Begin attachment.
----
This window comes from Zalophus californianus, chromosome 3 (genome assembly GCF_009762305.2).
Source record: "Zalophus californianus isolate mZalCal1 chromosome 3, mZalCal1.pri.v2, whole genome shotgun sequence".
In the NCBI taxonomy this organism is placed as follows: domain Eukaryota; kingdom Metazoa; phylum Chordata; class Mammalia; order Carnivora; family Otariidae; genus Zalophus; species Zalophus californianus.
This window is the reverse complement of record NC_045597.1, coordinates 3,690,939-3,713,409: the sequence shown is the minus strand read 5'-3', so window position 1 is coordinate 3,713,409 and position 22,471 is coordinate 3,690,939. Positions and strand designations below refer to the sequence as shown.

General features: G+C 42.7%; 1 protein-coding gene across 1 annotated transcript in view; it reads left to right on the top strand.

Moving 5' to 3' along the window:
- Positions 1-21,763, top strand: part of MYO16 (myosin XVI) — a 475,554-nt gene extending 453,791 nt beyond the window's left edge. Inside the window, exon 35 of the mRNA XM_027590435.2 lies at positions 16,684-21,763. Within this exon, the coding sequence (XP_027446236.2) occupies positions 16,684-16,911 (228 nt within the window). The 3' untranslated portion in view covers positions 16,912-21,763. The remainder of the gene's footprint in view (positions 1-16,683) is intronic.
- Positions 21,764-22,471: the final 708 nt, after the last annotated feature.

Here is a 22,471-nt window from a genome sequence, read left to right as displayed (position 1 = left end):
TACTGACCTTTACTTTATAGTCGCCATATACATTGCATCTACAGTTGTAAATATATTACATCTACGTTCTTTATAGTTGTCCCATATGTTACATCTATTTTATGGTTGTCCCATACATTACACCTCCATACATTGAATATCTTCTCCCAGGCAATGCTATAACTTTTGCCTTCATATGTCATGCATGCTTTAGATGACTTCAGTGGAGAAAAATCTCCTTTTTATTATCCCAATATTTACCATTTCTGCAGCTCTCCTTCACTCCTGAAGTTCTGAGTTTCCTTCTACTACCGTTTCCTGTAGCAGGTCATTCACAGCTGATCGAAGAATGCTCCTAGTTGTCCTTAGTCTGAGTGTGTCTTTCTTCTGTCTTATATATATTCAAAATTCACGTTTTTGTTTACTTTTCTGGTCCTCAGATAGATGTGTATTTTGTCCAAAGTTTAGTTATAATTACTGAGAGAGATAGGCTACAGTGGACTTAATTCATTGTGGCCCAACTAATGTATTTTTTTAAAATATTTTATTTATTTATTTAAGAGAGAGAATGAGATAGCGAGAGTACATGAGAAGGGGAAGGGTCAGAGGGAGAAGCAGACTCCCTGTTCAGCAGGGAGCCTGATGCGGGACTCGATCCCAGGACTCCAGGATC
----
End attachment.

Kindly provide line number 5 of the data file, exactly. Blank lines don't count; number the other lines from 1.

General features: G+C 42.7%; 1 protein-coding gene across 1 annotated transcript in view; it reads left to right on the top strand.